It may be under the guidance and supervision of a health professional or sports coach, within a client-operator feefor-service arrangement, or completely independently and without anyone else present.

It can be defined as exposing the body to cold water for various therapeutic purposes. The water temperature is usually between 10-15 degrees Celsius, although can be as low as zero degrees Celsius in open, natural water environments.

The claimed therapeutic benefits are interlinked and include a stronger cardiovascular system, improved recovery from physical exercise, reduced inflammation, improved immune system functioning and enhanced mental well-being.

A position statement

Royal Life Saving, SPASA and AusActive have been monitoring the increasing popularity of CWI.

The position statement is limited to guidance and advice on safety considerations for users and providers of CWI programs. It does not provide guidance on cold water swimming, the design or construction of facilities, e.g. tubs or pools, used for CWI, or the systems and equipment used to manage the water quality. However, these are also areas that warrant careful consideration and seeking out separate expert advice.

The principles of quality professional exercise facilities and programs, aquatic safety and drowning prevention underpinning this position statement apply to the full range of settings and contexts of CWI. The advice is chiefly applicable to those organisations or individuals who have a duty of care to anyone participating in CWI.

It is important to recognise that CWI comes with risks and that safety must be paramount. As with any aquatic activity there is an inherent risk of drowning. This risk may be elevated in certain individuals due to the physiological and psychological responses associated with CWI, which include but are not limited to:

• Shock responses – hyperventilation, increased heart rate, increased blood pressure, and, in extreme cases, cardiac arrhythmias;

“CWI can be conducted safely by adhering to advice, applicable laws, codes of practice, standards and industry guidelines.”

• Respiratory changes/gasping – increased risk of gasping and inhaling water due to loss of breathing control;

• Cramps and muscle spasms;

• Hypothermia and/or frostbite – as a result of excessively cold water or prolonged exposure;

• Panic attack.

The three bodies advise that CWI can be conducted safely by adhering to their advice, applicable laws, codes of practice, standards and industry guidelines. However, there remains a potential risk that an adverse incident could occur and vigilance is required.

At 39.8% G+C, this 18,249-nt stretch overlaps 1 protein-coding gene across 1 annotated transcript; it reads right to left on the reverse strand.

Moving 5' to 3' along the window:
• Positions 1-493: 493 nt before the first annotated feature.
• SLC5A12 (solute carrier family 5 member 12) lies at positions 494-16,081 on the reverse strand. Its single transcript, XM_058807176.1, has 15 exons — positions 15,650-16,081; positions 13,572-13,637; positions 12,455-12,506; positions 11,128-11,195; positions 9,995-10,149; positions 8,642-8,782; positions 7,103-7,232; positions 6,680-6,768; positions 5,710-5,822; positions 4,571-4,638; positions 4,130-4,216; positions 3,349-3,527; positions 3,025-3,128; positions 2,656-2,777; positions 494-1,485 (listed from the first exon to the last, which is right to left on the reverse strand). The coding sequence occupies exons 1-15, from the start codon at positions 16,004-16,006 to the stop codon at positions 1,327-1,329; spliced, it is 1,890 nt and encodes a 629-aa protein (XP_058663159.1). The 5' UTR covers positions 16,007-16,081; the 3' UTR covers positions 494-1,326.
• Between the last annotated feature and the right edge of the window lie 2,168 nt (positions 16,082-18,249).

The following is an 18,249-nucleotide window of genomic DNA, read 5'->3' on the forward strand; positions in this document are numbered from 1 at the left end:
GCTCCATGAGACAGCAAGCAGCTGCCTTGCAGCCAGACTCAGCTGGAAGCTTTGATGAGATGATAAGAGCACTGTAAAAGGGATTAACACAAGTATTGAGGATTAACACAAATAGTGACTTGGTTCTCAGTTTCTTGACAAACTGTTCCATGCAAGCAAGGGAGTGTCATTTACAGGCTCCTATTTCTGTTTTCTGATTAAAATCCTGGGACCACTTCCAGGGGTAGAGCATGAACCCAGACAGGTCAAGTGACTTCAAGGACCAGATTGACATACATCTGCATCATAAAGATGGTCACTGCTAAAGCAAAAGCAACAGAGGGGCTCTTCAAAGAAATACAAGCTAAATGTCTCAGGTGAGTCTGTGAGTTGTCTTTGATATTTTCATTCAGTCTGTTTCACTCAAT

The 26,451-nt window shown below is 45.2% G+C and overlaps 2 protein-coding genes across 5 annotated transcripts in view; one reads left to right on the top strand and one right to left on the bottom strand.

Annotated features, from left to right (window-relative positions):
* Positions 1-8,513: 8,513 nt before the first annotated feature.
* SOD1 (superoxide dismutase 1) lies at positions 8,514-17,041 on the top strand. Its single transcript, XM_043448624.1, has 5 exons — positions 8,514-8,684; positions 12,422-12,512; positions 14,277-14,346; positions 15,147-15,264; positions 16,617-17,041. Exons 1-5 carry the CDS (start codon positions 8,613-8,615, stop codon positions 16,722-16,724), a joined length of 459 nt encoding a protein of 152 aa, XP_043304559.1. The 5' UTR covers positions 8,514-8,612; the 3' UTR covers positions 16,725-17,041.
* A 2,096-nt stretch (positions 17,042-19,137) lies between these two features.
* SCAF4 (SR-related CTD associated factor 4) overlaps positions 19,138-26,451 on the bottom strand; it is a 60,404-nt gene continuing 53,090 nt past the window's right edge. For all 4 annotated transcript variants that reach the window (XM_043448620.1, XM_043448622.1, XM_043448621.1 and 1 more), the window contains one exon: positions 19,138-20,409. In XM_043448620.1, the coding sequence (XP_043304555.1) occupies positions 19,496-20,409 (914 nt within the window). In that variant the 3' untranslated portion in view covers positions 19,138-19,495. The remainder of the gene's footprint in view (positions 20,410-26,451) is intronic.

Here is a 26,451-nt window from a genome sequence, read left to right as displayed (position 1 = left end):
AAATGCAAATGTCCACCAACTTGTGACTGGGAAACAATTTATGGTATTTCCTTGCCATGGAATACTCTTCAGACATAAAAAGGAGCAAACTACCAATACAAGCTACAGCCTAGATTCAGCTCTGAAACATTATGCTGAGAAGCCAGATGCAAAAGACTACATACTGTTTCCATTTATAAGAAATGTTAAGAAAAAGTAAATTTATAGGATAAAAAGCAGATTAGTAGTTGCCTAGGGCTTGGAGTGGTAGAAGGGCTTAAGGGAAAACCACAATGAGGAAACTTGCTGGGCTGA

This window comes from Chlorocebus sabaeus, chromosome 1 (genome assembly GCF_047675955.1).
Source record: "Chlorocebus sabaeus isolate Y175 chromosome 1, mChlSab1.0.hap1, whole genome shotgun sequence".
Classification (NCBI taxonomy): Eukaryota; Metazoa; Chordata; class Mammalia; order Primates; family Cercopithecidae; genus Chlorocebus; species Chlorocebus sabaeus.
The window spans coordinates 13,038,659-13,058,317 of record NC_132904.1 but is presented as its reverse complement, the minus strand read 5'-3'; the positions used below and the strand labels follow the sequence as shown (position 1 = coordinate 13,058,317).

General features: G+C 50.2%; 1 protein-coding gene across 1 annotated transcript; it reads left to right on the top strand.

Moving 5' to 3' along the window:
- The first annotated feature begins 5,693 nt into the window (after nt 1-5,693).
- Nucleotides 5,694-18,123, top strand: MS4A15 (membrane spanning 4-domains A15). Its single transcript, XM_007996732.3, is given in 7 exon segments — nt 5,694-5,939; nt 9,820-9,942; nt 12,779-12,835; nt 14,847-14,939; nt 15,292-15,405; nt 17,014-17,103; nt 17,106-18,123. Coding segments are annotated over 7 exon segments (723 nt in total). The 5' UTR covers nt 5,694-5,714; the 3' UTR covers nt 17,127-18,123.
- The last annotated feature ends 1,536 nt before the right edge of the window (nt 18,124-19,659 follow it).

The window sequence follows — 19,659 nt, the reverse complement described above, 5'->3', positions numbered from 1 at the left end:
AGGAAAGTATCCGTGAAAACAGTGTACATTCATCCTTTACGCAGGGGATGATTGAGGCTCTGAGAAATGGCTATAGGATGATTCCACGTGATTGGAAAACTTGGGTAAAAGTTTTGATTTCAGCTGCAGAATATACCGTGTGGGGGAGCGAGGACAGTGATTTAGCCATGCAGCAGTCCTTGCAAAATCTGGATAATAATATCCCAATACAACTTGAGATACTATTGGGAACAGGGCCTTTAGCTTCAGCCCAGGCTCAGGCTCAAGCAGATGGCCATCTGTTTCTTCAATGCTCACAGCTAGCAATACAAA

The below steps should be taken to reduce the risk and maximise safety when facilitating or participating in CWI:

Screening and assessment: Participants should undergo a pre-activity screening to identify any contraindications or underlying health conditions that might increase their risk during CWI. It is advised that pregnant women, individuals with any chronic or serious illness, or those on certain treatment programs or medications and/or heart problems, circulatory issues, high blood pressure, autoimmune disorders, or increased sensitivity to cold (Raynaud’s disease), are at an elevated risk.

Informed consent: Participants should receive a comprehensive briefing on the potential risks and benefits of CWI. This information is vital in ensuring participants understand what to expect and the precautions they should take and therefore should obtain medical guidance before commencing CWI activities.

Preparation and warm up: Participants should be trained in how to regulate their breathing during CWI to minimise the risks associated with shock response. Participants should also do adequate warm-up/down before and after CWI to minimise the risk of hypothermia and injury.

Acclimatisation: Cold water exposure should begin with shorter durations and gradually progress as the participant’s tolerance increases. In the context of cold plunge pools, the neck and head should remain out of the water at all times.

Water temperature: The water temperature should be carefully monitored and controlled. It should not be so cold as to cause extreme stress on the body. A temperature range of 10-15°C is generally considered safe for most individuals.